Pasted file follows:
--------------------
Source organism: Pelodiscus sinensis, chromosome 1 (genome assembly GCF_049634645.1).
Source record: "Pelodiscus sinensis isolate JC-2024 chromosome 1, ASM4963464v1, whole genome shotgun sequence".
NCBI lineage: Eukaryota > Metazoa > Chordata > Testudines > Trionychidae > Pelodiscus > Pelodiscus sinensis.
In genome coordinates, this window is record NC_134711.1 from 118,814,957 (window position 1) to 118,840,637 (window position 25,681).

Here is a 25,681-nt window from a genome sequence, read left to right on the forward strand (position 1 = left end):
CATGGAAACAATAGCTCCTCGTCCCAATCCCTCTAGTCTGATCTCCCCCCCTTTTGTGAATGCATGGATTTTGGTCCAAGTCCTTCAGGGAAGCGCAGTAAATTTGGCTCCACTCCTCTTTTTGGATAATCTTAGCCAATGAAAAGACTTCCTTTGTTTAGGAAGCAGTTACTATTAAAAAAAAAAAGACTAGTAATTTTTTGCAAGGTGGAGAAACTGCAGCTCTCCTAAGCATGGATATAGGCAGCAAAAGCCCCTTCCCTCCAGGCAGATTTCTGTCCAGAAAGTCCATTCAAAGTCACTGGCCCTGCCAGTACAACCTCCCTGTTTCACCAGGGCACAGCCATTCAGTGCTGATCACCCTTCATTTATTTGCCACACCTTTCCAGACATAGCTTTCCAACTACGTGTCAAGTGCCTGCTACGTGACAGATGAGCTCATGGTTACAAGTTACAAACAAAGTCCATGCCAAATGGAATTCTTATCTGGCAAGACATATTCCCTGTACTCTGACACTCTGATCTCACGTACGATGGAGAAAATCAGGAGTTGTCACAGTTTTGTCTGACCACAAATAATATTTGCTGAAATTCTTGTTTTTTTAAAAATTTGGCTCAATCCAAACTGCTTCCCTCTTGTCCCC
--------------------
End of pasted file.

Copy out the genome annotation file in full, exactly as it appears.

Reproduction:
Source organism: Pelodiscus sinensis, chromosome 1 (genome assembly GCF_049634645.1).
Source record: "Pelodiscus sinensis isolate JC-2024 chromosome 1, ASM4963464v1, whole genome shotgun sequence".
NCBI lineage: Eukaryota > Metazoa > Chordata > Testudines > Trionychidae > Pelodiscus > Pelodiscus sinensis.
In genome coordinates, this window is record NC_134711.1 from 118,814,957 (window position 1) to 118,840,637 (window position 25,681).

Here is a 25,681-nt window from a genome sequence, read left to right on the forward strand (position 1 = left end):
CATGGAAACAATAGCTCCTCGTCCCAATCCCTCTAGTCTGATCTCCCCCCCTTTTGTGAATGCATGGATTTTGGTCCAAGTCCTTCAGGGAAGCGCAGTAAATTTGGCTCCACTCCTCTTTTTGGATAATCTTAGCCAATGAAAAGACTTCCTTTGTTTAGGAAGCAGTTACTATTAAAAAAAAAAAGACTAGTAATTTTTTGCAAGGTGGAGAAACTGCAGCTCTCCTAAGCATGGATATAGGCAGCAAAAGCCCCTTCCCTCCAGGCAGATTTCTGTCCAGAAAGTCCATTCAAAGTCACTGGCCCTGCCAGTACAACCTCCCTGTTTCACCAGGGCACAGCCATTCAGTGCTGATCACCCTTCATTTATTTGCCACACCTTTCCAGACATAGCTTTCCAACTACGTGTCAAGTGCCTGCTACGTGACAGATGAGCTCATGGTTACAAGTTACAAACAAAGTCCATGCCAAATGGAATTCTTATCTGGCAAGACATATTCCCTGTACTCTGACACTCTGATCTCACGTACGATGGAGAAAATCAGGAGTTGTCACAGTTTTGTCTGACCACAAATAATATTTGCTGAAATTCTTGTTTTTTTAAAAATTTGGCTCAATCCAAACTGCTTCCCTCTTGTCCCC